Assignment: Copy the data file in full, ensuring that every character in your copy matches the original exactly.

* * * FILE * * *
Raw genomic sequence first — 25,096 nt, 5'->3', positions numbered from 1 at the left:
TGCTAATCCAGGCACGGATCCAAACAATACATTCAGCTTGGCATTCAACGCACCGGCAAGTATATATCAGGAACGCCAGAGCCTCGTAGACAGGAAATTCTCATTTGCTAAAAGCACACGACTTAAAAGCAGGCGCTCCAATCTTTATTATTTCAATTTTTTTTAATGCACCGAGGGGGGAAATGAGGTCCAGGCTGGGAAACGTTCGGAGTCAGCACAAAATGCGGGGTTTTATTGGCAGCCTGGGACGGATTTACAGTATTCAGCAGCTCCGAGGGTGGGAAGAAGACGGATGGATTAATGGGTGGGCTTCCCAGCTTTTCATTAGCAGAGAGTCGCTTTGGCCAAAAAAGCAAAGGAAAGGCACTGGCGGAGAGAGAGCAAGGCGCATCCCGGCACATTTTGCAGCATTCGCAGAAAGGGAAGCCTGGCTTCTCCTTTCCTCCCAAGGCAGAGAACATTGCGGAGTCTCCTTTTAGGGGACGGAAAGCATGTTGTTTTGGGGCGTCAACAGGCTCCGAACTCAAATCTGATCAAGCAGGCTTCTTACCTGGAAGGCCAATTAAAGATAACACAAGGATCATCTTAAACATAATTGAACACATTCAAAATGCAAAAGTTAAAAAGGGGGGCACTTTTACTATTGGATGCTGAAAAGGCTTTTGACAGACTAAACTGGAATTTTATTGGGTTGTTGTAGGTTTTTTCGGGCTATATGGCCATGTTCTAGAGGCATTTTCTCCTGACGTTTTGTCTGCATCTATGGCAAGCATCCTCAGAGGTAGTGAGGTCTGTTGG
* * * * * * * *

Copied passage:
Raw genomic sequence first — 25,096 nt, 5'->3', positions numbered from 1 at the left:
TGCTAATCCAGGCACGGATCCAAACAATACATTCAGCTTGGCATTCAACGCACCGGCAAGTATATATCAGGAACGCCAGAGCCTCGTAGACAGGAAATTCTCATTTGCTAAAAGCACACGACTTAAAAGCAGGCGCTCCAATCTTTATTATTTCAATTTTTTTTAATGCACCGAGGGGGGAAATGAGGTCCAGGCTGGGAAACGTTCGGAGTCAGCACAAAATGCGGGGTTTTATTGGCAGCCTGGGACGGATTTACAGTATTCAGCAGCTCCGAGGGTGGGAAGAAGACGGATGGATTAATGGGTGGGCTTCCCAGCTTTTCATTAGCAGAGAGTCGCTTTGGCCAAAAAAGCAAAGGAAAGGCACTGGCGGAGAGAGAGCAAGGCGCATCCCGGCACATTTTGCAGCATTCGCAGAAAGGGAAGCCTGGCTTCTCCTTTCCTCCCAAGGCAGAGAACATTGCGGAGTCTCCTTTTAGGGGACGGAAAGCATGTTGTTTTGGGGCGTCAACAGGCTCCGAACTCAAATCTGATCAAGCAGGCTTCTTACCTGGAAGGCCAATTAAAGATAACACAAGGATCATCTTAAACATAATTGAACACATTCAAAATGCAAAAGTTAAAAAGGGGGGCACTTTTACTATTGGATGCTGAAAAGGCTTTTGACAGACTAAACTGGAATTTTATTGGGTTGTTGTAGGTTTTTTCGGGCTATATGGCCATGTTCTAGAGGCATTTTCTCCTGACGTTTTGTCTGCATCTATGGCAAGCATCCTCAGAGGTAGTGAGGTCTGTTGG